7. PFCs – Per- or polyfluorochemicals, are widely used to make, among other things, water-, grease- and stain-repellent coatings.
How to Avoid: Find products that haven’t been pre-treated with stain repellents, and skip home-applied treatments of carpets and furniture; limit fast food and greasy carry-out foods that often come in PFC-treated wrappers; choose clothing that doesn’t carry Gore-Tex or Teflon tags, as well as fabrics labeled stain- or water-repellent; avoid non-stick pans and kitchen utensils; don’t use microwaveable popcorn bags; and finally, select personal care products without ‘PTFE’ or ‘fluoro’ ingredients.
8. Phthalates – are common industrial chemicals used in PVC plastics to make vinyl toys soft, as well as in solvents and synthetic fragrances.
How to Avoid: See #9.
9. Diethlyhexyl Phthalate (DEHP) – is the most commonly used of a class of phthalates that may be associated with alterations in thyroid hormone levels.
How to Avoid: Phthalates may be used as a fragrance ingredient in such products as laundry detergents , air fresheners , and dryer sheets .
Since DEHP isn’t listed separately on labels, choose personal care, cleaning products, and air fresheners that do not include ‘fragrance’ on the ingredient list. Plastics also often contain phthalates, so avoid cooking or microwaving in plastic, and give your children wooden or phthalate-free toys. Many products – from lawn furniture to some clothing (such as raincoats) to shower curtains – contain DEHP vinyl. Try to avoid them.
10. PBDEs – are chemical fire retardants widely used in polyurethane foam products manufactured before 2005, including upholstered furniture, mattresses, pillows, couches, carpet padding, and electronics. Although they have been taken off the market, they are incredibly persistent and continue to be a reason for concern.
How to Avoid: Avoid foam products manufactured before 2005 and look for those made after 2014. Read labels, visit manufacturers’ websites, and ask what chemicals are used on their products. Use a vacuum fitted with a HEPA filter to remove particles from your home.
11. Triclosan – is an ingredient found in many liquid hand and dishwashing soaps as well as in many personal care products.
How to Avoid: Forgo “antibacterial” soap and other antibacterial products such as toothbrushes, toys, and cutting boards.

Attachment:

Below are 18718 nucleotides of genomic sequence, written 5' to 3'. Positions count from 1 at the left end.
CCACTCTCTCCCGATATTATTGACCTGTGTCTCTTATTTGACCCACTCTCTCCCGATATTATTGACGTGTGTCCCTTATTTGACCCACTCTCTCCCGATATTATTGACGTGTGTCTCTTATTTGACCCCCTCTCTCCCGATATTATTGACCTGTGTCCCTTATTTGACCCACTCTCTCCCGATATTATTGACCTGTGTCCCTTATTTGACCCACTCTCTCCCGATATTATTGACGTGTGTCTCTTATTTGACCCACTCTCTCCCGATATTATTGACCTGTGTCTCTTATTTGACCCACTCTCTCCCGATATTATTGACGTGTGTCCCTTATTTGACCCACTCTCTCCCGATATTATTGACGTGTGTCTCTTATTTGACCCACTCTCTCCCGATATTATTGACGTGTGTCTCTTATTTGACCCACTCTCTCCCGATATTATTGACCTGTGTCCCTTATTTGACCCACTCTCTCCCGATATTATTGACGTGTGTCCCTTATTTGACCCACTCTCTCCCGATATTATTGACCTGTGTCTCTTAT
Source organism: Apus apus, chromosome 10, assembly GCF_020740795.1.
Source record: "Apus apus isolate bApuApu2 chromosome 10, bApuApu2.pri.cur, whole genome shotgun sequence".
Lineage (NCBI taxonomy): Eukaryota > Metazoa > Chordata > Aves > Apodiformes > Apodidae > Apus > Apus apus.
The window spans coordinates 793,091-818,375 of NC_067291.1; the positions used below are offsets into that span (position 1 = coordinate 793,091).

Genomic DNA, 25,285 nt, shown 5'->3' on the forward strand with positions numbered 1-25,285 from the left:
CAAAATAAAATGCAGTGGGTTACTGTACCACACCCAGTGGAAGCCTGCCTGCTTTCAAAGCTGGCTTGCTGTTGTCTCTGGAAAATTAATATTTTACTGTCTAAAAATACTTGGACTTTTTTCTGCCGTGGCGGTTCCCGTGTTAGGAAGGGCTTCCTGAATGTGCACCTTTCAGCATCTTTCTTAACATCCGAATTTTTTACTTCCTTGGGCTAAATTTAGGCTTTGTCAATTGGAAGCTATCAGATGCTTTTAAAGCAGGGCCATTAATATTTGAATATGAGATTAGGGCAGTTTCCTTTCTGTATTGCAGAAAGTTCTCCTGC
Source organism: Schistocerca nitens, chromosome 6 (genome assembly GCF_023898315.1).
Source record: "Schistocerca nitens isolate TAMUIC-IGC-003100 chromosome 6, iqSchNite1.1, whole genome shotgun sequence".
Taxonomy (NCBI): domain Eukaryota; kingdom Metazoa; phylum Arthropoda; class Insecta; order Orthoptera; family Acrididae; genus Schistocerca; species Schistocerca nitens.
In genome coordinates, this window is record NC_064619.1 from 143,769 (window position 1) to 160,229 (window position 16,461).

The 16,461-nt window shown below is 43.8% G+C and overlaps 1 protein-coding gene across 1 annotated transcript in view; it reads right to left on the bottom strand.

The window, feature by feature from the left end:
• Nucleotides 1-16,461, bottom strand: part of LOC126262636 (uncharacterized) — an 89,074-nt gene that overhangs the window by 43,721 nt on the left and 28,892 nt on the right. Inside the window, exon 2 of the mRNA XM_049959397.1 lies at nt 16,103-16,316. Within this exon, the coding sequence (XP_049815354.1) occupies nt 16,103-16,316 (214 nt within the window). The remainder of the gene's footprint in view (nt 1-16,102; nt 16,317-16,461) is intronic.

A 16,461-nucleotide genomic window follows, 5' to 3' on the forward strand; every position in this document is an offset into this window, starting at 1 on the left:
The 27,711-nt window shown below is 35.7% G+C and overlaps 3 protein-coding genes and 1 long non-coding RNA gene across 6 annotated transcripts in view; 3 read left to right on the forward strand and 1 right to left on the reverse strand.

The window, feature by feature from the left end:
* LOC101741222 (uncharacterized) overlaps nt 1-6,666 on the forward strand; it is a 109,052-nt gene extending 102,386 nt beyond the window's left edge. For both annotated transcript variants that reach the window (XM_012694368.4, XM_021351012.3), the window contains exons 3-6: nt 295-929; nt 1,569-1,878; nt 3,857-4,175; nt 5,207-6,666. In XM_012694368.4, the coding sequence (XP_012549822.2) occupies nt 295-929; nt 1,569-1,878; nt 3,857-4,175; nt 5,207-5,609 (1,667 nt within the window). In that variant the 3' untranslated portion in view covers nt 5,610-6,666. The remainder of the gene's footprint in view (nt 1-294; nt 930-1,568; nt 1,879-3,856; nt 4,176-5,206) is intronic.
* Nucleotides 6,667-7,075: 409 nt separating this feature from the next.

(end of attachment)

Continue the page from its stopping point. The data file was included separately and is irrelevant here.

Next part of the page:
12. Nonylphenol – is a widely used ingredient in industry and consumer products such as detergents, paints, personal care products, and plastics.
How to Avoid: Start by checking out EWG’s Guide to Healthy Cleaning and avoid products that list ‘nonylphenol’ as an ingredient.
The excerpt above is reproduced with permission from Copyright © Environmental Working Group, www.ewg.org
To read the full article, or for more information about EWG, visit http://tinyurl.com/o4jzcfl
About EWG – Environmental Working Group, based in Washington, D.C., is all about helping consumers to adopt a healthy lifestyle, which is key to reducing the risk of cancer. Cutting down on the number of toxic chemicals in your life is also critical to keeping you and your family healthy and cancer-free.
7 Reasons Why You Shouldn’t Use Chemical Air Fresheners
(Excerpt below is from Cinco Vidas Blog author, natural beauty expert, and cancer survivor Britta Aragon)
“The Environmental Working Group evaluated Febreze in 2009 to determine its safety as a school cleaning supply. Results showed that the product (Hawaiian Aloha option) released 89 air contaminants, including one carcinogen. Yet the manufacturer discloses only three of those ingredients. This was a particularly high number – the third highest released by any product tested. According to the label, the air freshener contains only an odour eliminator, water, fragrance, non-flammable natural propellant, and quality control ingredients.
Here’s more on the chemicals the EWG found:
• Acetaldehyde – on California’s Prop 65 list for cancer and reproductive toxicity
• Ethyl Acetate – a chemical toxic to the brain and nervous system
• BHT – linked with neurotoxicity, hormone disruption, allergies, and irritation to the skin, eyes, or lungs
• Propylene glycol – linked with allergies and skin and eye irritation
• 1,3-dichloro-2-propanol – also used in flame retardants, resins, plastics, and rubber; has been linked with cancer in animal studies, according to the California Environmental Protection Agency.”